The unvarnished desert

The unvarnished desert

The unvarnished desert

"The Temptation in the Wilderness" by Briton Rivière, 1898, oil on canvas. (Wikimedia Commons)

Recently a dear friend e-mailed, “It really ticks me off that I have to share this news with people I love.” Her cancer has returned. There are many ways to enter the deserts of life. Most of them are involuntary. The longed-for play date is canceled without explanation, leaving a

Recently a dear friend e-mailed, “It really ticks me off that I have to share this news with people I love.” Her cancer has returned.

There are many ways to enter the deserts of life. Most of them are involuntary.

The longed-for play date is canceled without explanation, leaving a lonely child in despair. The wife sticks a note by the empty closet: I am gone. An abusive father dies, leaving us to resolve our wounds alone.

None of us ask for grievous inner dislocation.

This makes the 40 days of Jesus a lot like happening upon a hawk’s tail feather on your morning walk — at once jolting and revelatory. How is it possible to allow ourselves to enter the terrifying unknown, the unvarnished desert?

Our rearview mirror on this piece of the Jesus narrative is a mixed blessing, because it is too easy to regard his experience as a kind of peak career planning moment — a model of clarification, discernment, and momentum. But one of the most powerful images I have ever seen of this time is a painting by Briton Rivière, an early 20th-century British painter whose Biblical scenes defy the triumphalism of most artists’ renderings.

In this haunting work, we are moved to imagine a far less self-assured Jesus, a man alone, asking: What am I being called to let go in order to move forward on nothing but faith that this is God’s will? Jesus, the man, had no clairvoyance about what surrender would yield. Nor, today, do we.

What voice stirs among the rocks and rubble of our own dark places? How can we quiet ourselves enough to listen, even when what we hear is painful? How can we choose what we most fear? How do we “allow” the losses we try so frenetically to prevent?

This is the question that lies at the heart of the unvarnished desert. Our usual complaints or coping mechanisms, masks or victim status, so successfully attract co-dependent partners and friends that we remain stuck, protected from confronting the clutter of our neurotic patterns.

It is the ruptured patterns and the broken masks — ironically, those who have no choice in their desert initiations — that reveal most vividly the inner life of grace. They are the hawk’s feathers, the bread in the desert. They are the carriers of our necessary maps.

Here are two such hawk feathers from my own life.

A priest friend recently came to visit, and in the course of it shared the news that he is going to be transferred across the country. He is in his 70s. He will be leaving the place where his entire life of ministry has been lived, as well as his family and his former students. From earlier, short-distance moves, his possessions are already so reduced they could fit into a few boxes.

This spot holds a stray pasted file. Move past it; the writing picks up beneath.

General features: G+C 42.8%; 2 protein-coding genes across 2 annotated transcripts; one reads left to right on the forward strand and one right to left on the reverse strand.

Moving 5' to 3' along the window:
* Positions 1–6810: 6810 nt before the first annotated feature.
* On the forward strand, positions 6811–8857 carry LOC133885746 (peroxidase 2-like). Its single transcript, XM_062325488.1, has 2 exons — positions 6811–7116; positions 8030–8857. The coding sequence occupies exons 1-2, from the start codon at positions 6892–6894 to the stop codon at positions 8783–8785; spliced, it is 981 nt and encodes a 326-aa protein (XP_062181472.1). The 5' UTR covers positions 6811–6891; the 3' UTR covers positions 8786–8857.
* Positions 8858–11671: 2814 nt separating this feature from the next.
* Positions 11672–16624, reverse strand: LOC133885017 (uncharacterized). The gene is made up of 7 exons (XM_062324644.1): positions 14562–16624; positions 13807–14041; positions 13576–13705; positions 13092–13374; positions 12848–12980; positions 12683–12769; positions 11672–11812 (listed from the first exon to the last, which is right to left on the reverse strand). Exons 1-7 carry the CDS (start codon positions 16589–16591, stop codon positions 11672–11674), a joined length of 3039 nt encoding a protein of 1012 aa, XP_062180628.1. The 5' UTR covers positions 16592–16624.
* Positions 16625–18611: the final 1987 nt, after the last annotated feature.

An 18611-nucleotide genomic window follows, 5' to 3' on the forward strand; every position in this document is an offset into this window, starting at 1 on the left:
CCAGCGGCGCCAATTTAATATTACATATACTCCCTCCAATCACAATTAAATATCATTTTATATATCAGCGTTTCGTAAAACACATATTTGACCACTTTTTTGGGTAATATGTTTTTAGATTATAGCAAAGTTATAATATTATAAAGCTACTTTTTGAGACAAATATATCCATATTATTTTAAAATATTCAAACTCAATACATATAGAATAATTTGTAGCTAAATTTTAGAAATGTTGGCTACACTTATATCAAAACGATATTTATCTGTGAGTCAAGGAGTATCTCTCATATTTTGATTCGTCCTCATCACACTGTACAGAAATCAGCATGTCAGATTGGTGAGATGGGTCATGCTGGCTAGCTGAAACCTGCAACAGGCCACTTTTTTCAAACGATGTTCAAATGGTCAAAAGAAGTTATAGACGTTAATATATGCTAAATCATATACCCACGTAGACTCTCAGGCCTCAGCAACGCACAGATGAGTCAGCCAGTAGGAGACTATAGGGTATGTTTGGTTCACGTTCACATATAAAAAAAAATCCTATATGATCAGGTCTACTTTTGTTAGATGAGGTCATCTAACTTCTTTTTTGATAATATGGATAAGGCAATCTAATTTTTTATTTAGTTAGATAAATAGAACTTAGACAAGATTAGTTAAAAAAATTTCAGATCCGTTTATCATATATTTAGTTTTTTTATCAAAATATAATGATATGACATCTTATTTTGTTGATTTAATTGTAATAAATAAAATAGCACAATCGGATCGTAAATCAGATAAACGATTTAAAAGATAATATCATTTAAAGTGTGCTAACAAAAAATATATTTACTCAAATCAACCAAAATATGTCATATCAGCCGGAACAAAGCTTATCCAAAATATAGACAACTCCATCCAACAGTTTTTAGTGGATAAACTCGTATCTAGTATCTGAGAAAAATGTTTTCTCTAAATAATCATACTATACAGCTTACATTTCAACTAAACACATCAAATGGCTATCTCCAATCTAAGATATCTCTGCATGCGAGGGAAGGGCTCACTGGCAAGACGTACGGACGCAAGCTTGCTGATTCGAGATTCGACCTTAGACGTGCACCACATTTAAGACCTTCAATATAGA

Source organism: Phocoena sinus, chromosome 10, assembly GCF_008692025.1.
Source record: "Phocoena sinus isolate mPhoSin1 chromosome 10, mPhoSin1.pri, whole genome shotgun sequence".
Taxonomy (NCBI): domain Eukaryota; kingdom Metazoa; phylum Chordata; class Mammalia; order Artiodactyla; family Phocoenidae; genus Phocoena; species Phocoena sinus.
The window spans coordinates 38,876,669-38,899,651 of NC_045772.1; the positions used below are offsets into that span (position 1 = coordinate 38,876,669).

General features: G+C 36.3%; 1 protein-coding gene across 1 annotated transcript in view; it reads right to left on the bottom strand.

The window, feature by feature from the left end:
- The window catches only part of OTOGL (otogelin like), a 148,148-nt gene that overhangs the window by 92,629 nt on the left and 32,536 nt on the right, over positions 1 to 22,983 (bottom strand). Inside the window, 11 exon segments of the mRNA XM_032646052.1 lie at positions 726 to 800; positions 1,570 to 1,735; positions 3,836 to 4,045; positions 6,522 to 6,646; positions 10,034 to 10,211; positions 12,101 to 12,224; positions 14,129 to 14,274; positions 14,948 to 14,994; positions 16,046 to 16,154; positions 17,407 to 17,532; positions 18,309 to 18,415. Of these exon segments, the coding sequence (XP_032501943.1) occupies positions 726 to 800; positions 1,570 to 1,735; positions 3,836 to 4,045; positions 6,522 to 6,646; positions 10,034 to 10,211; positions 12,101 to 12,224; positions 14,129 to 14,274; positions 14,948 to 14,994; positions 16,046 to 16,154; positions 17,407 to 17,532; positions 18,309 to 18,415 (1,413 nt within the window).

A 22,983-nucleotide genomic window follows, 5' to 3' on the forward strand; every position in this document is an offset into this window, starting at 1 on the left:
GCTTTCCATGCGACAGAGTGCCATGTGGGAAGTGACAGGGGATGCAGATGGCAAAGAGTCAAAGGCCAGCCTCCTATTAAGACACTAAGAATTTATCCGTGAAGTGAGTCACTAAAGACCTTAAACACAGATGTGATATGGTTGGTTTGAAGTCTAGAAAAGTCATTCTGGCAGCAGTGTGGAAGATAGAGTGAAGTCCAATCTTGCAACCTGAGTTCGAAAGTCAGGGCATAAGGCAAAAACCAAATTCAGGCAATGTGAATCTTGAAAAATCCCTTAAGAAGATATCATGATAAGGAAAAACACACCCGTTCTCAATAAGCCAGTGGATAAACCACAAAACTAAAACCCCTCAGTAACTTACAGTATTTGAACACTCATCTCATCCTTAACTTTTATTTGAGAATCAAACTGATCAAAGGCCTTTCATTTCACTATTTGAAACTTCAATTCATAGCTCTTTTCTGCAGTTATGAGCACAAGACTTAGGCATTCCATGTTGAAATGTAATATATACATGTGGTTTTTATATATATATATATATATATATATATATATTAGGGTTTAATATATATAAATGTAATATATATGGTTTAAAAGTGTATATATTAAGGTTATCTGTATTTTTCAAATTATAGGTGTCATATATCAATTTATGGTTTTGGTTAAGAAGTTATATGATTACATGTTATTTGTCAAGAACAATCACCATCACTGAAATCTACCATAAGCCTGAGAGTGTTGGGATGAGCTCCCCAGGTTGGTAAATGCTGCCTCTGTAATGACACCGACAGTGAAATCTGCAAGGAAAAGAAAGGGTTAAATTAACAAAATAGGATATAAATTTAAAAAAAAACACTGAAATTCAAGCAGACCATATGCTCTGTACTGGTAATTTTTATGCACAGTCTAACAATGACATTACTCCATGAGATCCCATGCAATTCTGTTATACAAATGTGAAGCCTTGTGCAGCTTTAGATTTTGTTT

“I guess I need to go through my things again,” he laughs with self-deprecation. “Winnow out and strip down.”

I saw him torn from his home, setting out with barely the sandals on his feet, as far from the known world as he could possibly go. But as soon as he said goodbye, I knew that my grief stemmed as much from my own loss as his. I can see the gap that his physical absence will create, the hole his warm laugh now fills, his inner strength that I have come to admire and rely on. In some ways, my letting go will be harder for me than for him, as the comfort of our friendship routines evolve and form anew.

He sees ahead to the thriving parish in which he will take up his work, and the seminary close by where he will interact with a new batch of students. I am learning, slowly, from his lightness and deep acceptance — even, if I am honest, his excitement.

I am reminded of something a wise healer said to me not long ago. “Maybe you should change your vocabulary,” she suggested. “Instead of talking about your need to ‘let go,’ why not think about ‘allowing.’ When you ‘allow,’ you are able to loosen your grip. Instead of losing something, you become able to receive.”

Maybe the unvarnished desert is more about allowing than wrestling. Maybe it is more Jesus than Jacob. Maybe it is by allowing that we see the miracle feathers and the hidden maps.

I think about this as I re-read my friend’s recent e-mail.

We’ve already spilled thousands of tears on this, so we are going to skip that. I have two requests. 1. I firmly believe that prayer works. Would you be willing to reach out to your prayer communities and ask them to pray for me? 2. Feeling sorry for me, wallowing in the darkness of my challenge, only invites negative energy. Please see me as strong. Fill me with light and encouragement.

Prayer. Allowing the light.

Joan Chittister, in “The Monastery of the Heart,” writes:

Prayer fixes the eye of the soul on the real ends of life, when the real goals of real time seem unattainable.

Allowing the ruptured patterns of our lives to reveal the inner life of grace; this is the challenge of the unvarnished desert. The broken places create our desert spaces so that God can have His way with us.

My friend ended her e-mail with the words that, as I read them, I knew would be my first words each day this Lent.

I am so grateful.

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